If specified and set to a true value, enables the automatic searching for a requested remote method that is unknown to the server object handling the request. If set to "no" (or not set at all), then a request for an unknown function causes the object instance to report an error. If the routine is still not found, the error is reported. Enabling this is a security risk, and should only be permitted by a server administrator with fully informed acknowledgement and consent.
If specified and set to a "true" value, enables the checking of the modification time of the file from which a method was originally loaded. If the file has changed, the method is re-loaded before execution is handed off. As with the auto-loading of methods, this represents a security risk, and should only be permitted by a server administrator with fully informed acknowledgement and consent.
By default, the server class uses the RPC::XML::Method class to manage the manipulation and tracking of the methods the server objects make available. If the developer chooses to sub-class this method implementation (or even provide a completely new one), the name of the class must be passed in via this parameter. It will be used in all the internal creation/manipulation routines within the server class.
Any other keys in the options hash not explicitly used by the constructor are copied over verbatim onto the object, for the benefit of sub-classing this class. All internal keys are prefixed with "
__" to avoid confusion. Feel free to use this prefix only if you wish to re-introduce confusion.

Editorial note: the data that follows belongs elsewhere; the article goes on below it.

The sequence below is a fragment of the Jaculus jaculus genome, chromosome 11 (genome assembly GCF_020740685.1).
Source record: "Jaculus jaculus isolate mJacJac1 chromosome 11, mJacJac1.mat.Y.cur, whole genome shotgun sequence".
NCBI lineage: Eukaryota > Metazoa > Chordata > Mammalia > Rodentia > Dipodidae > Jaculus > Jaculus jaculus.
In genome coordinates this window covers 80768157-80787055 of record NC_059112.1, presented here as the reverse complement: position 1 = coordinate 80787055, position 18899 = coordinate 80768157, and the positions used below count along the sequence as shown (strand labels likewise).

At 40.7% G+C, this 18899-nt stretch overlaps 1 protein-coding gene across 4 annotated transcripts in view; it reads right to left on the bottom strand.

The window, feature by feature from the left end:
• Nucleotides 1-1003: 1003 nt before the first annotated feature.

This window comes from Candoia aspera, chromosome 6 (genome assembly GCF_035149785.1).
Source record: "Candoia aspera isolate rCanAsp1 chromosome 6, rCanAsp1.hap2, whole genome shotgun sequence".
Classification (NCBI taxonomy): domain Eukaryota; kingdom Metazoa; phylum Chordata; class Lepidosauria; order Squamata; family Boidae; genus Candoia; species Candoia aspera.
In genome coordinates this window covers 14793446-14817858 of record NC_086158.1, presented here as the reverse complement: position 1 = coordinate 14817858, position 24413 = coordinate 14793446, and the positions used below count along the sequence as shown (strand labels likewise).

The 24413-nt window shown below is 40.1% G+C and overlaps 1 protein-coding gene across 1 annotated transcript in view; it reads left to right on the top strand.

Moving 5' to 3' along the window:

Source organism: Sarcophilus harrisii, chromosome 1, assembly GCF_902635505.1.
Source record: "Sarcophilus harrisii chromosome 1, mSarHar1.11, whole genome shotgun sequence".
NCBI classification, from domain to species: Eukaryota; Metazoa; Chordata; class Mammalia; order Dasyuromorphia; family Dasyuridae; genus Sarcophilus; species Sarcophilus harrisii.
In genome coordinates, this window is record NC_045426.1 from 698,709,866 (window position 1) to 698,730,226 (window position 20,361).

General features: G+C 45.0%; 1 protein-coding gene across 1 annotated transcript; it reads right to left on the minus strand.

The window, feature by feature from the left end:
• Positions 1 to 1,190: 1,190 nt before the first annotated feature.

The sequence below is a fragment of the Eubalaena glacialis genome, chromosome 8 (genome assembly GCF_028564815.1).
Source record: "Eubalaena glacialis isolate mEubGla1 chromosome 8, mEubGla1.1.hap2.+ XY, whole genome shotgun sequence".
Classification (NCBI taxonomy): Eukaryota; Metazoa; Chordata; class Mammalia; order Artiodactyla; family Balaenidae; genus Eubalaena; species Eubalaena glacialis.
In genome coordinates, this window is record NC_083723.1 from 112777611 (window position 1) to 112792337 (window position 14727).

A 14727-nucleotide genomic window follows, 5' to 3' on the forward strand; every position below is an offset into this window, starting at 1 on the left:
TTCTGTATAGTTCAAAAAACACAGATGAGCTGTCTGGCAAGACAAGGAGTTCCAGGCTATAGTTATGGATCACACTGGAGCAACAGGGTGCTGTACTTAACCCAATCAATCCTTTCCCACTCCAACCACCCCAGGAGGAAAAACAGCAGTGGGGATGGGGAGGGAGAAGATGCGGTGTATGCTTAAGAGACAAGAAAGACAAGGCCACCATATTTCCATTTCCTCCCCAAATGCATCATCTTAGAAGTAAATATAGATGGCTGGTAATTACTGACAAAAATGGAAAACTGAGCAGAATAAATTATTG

Returns the version string associated with this package.
This returns the identifying string for the server, in the format "
NAME/VERSION" consistent with other applications such as Apache and LWP. It is provided here as part of the compatibility with HTTP::Daemon that is required for effective integration with Net::Server.
This returns the HTTP URL that the server will be responding to, when it is in the connection-accept loop. If the server object was created without a built-in HTTP listener, then this method returns
Returns the number of requests this server object has marshalled. Note that in multi-process environments (such as Apache or Net::Server::PreFork) the value returned will only reflect the messages dispatched by the specific process itself.
Each instance of this class (and any subclasses that do not completely override the
newmethod) creates and stores an instance of HTTP::Response, which is then used by the HTTP::Daemon or Net::Server processing loops in constructing the response to clients. The response object has all common headers pre-set for efficiency. This method returns a reference to that object.